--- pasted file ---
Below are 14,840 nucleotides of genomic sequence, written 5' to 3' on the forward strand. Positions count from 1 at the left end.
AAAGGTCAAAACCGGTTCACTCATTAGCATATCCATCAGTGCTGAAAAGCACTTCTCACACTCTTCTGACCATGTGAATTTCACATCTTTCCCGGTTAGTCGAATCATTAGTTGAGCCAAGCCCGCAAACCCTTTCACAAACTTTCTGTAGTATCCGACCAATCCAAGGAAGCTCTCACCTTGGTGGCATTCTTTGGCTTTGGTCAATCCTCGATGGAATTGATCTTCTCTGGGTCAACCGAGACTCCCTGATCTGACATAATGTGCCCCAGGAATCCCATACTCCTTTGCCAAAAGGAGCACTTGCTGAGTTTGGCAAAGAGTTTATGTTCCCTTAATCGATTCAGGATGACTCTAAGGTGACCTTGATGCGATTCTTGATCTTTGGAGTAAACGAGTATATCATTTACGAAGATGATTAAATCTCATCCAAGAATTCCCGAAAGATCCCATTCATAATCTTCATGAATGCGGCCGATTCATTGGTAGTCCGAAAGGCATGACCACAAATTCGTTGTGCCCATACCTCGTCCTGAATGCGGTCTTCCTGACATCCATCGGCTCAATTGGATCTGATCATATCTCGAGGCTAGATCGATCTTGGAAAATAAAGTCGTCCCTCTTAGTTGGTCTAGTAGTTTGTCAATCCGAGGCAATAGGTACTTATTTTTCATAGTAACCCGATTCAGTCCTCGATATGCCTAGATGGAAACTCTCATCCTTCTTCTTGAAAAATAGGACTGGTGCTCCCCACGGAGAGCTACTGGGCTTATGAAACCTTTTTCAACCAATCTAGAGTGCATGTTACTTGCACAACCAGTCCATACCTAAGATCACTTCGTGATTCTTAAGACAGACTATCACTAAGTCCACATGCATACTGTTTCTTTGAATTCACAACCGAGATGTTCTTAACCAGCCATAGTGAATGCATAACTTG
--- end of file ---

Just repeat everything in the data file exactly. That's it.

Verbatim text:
Below are 14,840 nucleotides of genomic sequence, written 5' to 3' on the forward strand. Positions count from 1 at the left end.
AAAGGTCAAAACCGGTTCACTCATTAGCATATCCATCAGTGCTGAAAAGCACTTCTCACACTCTTCTGACCATGTGAATTTCACATCTTTCCCGGTTAGTCGAATCATTAGTTGAGCCAAGCCCGCAAACCCTTTCACAAACTTTCTGTAGTATCCGACCAATCCAAGGAAGCTCTCACCTTGGTGGCATTCTTTGGCTTTGGTCAATCCTCGATGGAATTGATCTTCTCTGGGTCAACCGAGACTCCCTGATCTGACATAATGTGCCCCAGGAATCCCATACTCCTTTGCCAAAAGGAGCACTTGCTGAGTTTGGCAAAGAGTTTATGTTCCCTTAATCGATTCAGGATGACTCTAAGGTGACCTTGATGCGATTCTTGATCTTTGGAGTAAACGAGTATATCATTTACGAAGATGATTAAATCTCATCCAAGAATTCCCGAAAGATCCCATTCATAATCTTCATGAATGCGGCCGATTCATTGGTAGTCCGAAAGGCATGACCACAAATTCGTTGTGCCCATACCTCGTCCTGAATGCGGTCTTCCTGACATCCATCGGCTCAATTGGATCTGATCATATCTCGAGGCTAGATCGATCTTGGAAAATAAAGTCGTCCCTCTTAGTTGGTCTAGTAGTTTGTCAATCCGAGGCAATAGGTACTTATTTTTCATAGTAACCCGATTCAGTCCTCGATATGCCTAGATGGAAACTCTCATCCTTCTTCTTGAAAAATAGGACTGGTGCTCCCCACGGAGAGCTACTGGGCTTATGAAACCTTTTTCAACCAATCTAGAGTGCATGTTACTTGCACAACCAGTCCATACCTAAGATCACTTCGTGATTCTTAAGACAGACTATCACTAAGTCCACATGCATACTGTTTCTTTGAATTCACAACCGAGATGTTCTTAACCAGCCATAGTGAATGCATAACTTG